GenoaNarrowPassages_IOFbroadcastTuomas Heikkila and Jannis Bonek pass on leg 3, screengrab from drone footage in the IOF Broadcast

The left hand route would be preferred by the top runners in the later legs and was surely better if a little harder to execute. Grace Molloy executed it well. Van Dongen (not wearing a GPS tracker) probably less well. And then Molloy was running into the changeover second, 26 seconds down on Gemperle. Five seconds later Maelle Beauvir was in for France, and then they came thick and fast, eight runners in the next ten seconds, followed by five more before a bit of a gap.

On Leg2 Fraddie Carcas ran for GBR1. He dropped some places to eighth but the gap to the lead, still held by Switzerland, was not much longer at 35 seconds, and the gap to 3rd was 15 seconds.

freddie-carcas-GenoaRelayt2024_MiriamRosen Freddie Carcas on the arena passage, photo: Miriam Rosen

On Leg3 Nathan Lawson ran for GBR1. He dropped a couple of places and the gaps were larger. He was running against the top men in the World. Martin Regborn took the lead for SWE1, Tuomas Heikkila took second, both passing Switzerland's Joey Hadorn. And Tomáš Křivda was in fourth. By this time the changeover was gettig a bit slippy.

tomas-krivda-handover_GenoaSprintRelay_KristinaLindgrenTomáš Křivda hands over to Teresa Janosikova, photo: IOF / Kristina Lindgren

nathan-lawson-GenoaRelayt2024_MiriamRosenNatha Lawson, photo: Miriam Rosen


megan-carter-davies_GenoaSprintRelay_KristinaLindgrenMegan Carter-Davies waits in the changeover area, photo: IOF / Kristina Lindgren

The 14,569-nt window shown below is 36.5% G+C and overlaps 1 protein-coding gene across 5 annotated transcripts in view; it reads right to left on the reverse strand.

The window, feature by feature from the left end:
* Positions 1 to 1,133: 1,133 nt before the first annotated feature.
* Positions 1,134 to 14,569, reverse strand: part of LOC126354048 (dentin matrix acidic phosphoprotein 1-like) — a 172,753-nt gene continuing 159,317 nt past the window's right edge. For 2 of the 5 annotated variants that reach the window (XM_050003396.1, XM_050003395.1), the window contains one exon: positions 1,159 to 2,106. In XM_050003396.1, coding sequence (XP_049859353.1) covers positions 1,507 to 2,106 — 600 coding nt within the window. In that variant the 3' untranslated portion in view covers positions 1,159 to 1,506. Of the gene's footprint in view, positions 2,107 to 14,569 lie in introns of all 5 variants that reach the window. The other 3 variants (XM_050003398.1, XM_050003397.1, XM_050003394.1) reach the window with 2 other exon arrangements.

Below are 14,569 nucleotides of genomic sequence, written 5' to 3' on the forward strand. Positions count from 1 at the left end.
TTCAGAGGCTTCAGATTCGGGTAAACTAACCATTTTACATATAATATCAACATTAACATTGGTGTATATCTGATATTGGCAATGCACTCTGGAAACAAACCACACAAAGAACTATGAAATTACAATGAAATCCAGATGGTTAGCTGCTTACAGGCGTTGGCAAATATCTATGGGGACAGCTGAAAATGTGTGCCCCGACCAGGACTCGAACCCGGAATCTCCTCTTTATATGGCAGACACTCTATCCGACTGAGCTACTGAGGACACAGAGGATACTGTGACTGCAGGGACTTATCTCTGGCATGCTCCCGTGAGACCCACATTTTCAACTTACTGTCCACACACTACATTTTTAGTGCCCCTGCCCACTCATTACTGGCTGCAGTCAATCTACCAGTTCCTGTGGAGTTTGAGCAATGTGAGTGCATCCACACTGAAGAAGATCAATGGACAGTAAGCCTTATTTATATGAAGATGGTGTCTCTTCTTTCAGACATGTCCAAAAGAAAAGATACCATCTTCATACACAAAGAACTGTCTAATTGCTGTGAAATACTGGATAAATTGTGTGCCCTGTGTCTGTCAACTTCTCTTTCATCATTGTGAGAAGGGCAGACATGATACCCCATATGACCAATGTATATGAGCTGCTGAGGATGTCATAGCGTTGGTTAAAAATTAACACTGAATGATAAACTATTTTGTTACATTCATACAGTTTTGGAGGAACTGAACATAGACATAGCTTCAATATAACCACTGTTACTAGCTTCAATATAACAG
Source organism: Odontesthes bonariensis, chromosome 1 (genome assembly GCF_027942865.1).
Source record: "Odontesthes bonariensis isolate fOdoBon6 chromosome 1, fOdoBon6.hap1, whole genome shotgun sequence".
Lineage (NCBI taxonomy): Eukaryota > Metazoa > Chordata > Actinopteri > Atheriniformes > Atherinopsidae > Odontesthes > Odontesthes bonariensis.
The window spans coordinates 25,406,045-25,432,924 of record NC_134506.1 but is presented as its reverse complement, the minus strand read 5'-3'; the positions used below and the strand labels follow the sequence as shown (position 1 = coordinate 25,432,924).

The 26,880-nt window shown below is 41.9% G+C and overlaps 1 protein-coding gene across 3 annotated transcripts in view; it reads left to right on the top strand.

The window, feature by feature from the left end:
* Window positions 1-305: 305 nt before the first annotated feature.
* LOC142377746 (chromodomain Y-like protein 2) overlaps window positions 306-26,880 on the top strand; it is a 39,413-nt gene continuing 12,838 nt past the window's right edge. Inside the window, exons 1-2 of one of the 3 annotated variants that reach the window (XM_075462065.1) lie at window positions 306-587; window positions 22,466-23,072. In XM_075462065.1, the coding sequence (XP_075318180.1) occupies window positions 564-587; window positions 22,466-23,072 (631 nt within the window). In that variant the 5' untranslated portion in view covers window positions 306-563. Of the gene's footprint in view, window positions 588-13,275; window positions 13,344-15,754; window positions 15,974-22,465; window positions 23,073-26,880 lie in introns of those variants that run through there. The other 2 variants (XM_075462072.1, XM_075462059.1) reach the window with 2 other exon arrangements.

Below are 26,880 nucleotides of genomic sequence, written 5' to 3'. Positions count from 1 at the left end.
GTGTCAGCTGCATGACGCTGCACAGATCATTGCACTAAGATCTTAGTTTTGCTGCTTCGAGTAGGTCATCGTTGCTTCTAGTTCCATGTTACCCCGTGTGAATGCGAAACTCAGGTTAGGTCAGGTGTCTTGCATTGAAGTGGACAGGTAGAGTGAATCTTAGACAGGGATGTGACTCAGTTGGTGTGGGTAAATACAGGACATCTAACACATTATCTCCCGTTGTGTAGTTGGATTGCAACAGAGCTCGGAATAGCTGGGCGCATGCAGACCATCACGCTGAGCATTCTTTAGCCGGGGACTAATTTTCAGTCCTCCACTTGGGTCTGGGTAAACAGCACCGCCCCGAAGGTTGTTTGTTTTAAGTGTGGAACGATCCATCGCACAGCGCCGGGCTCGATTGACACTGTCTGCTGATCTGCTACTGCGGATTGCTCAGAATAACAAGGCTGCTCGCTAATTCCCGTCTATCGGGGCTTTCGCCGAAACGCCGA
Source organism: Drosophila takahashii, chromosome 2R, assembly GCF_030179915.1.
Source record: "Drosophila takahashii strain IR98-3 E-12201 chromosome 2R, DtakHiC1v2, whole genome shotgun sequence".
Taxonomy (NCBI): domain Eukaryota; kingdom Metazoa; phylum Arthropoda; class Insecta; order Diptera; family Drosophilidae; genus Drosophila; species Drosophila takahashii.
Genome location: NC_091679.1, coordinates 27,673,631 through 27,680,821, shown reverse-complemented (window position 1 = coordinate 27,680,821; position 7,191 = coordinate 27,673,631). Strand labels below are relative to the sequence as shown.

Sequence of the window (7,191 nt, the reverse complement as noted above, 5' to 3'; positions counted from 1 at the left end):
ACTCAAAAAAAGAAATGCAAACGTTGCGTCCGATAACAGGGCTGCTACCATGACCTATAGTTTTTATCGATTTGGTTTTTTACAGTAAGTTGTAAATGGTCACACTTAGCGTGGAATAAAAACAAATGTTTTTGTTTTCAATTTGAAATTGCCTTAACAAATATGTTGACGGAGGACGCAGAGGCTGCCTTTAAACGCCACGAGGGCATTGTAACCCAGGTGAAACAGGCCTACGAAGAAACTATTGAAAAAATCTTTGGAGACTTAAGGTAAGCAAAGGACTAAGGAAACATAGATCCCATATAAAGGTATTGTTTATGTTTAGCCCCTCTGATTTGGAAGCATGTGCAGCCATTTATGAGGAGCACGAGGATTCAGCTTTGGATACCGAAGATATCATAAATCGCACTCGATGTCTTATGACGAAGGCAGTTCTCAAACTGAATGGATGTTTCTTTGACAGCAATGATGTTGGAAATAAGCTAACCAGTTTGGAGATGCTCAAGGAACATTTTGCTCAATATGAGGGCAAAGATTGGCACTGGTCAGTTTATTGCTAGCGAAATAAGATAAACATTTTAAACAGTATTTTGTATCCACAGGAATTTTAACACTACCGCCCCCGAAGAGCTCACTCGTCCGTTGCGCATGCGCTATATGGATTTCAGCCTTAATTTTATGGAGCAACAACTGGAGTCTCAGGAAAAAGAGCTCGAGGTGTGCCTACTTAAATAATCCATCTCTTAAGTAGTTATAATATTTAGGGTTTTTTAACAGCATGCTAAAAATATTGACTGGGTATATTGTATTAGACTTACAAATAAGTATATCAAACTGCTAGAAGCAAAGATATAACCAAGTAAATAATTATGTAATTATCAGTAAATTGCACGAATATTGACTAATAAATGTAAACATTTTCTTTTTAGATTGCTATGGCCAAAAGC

Megan's run on the final leg began fast. She started tenth and within a couple of minutes had overtaken five teams (three of them Norwegian) to be fifth. Ahead was a 30 second gap to fourth. Could the World Champion close on the leaders: Venla Harju (FIN), Simona Aebersold (SUI) Tove Alexandersson (SWE), and Teresa Janosikova (CZE)?

Genoa Sprint Relay Leg 4 - Map and Tracking

The answer was yes. Alexandersson made a big mistake on the leg to control 7, Harju erred on that leg too, but not by as much, and a few minutes from the end of the race and with the gaffling complete Megan punched control 13 ahead of Alexandersson, two seconds off 3rd, and four seconds off 2nd (Aebersold was clear in the lead by then.) But that was the highpoint. The others had reserves of energy. Even Alexandersson couldn't overtake Harju and Janosikova at the end.

The Swiss win was thanks to excellent runs by Natalia Gemperle and Simona Aebersold, and sound runs by the men Riccardo Rancan and Joey Hadorn. Notably neither |Rancan nor Hadorn was in the previous day's top-10, which did include three other Swiss men. Swiss Team Selection for the World Champs in Scotland.

Other Teams

There were 60 teams in all.

GBR2 (Charlotte Ward, Peter Hodkinson, Jonathan Crickmore, Fiona Bunn) were 18th.

Rachel Brown, Peter Molloy and Cecilie Andersen ran with Isak Jonsson of Norway to come 25th.

Mairi Eades ran final leg for the "Commonwealth" team (which finished ahead of Australia 1).

In another mixed nations team two Japanese runners were joined by Eline Gemperle and Daniel Hubmann - they came 33rd. Hubmann was 8th fastest on leg 2.


switzerland_GenoaSprintRelay_KristinaLindgrenThe Winning Swiss Team, Photo: IOF / Kristina Lindgren

finland_GenoaSprintRelay_KristinaLindgrenSecond, Finland, Photo: IOF / Kristina Lindgren

czechia_GenoaSprintRelay_KristinaLindgrenThird, Czechia, Photo: IOF / Kristina Lindgren


Results - Genoa Sprint Relay


gbplus_GenoaSprintRelay_KristinaLindgrenJonathan Crickmore and Ralph Street celebrate with GBR1, photo: IOF / Kristina Lindgren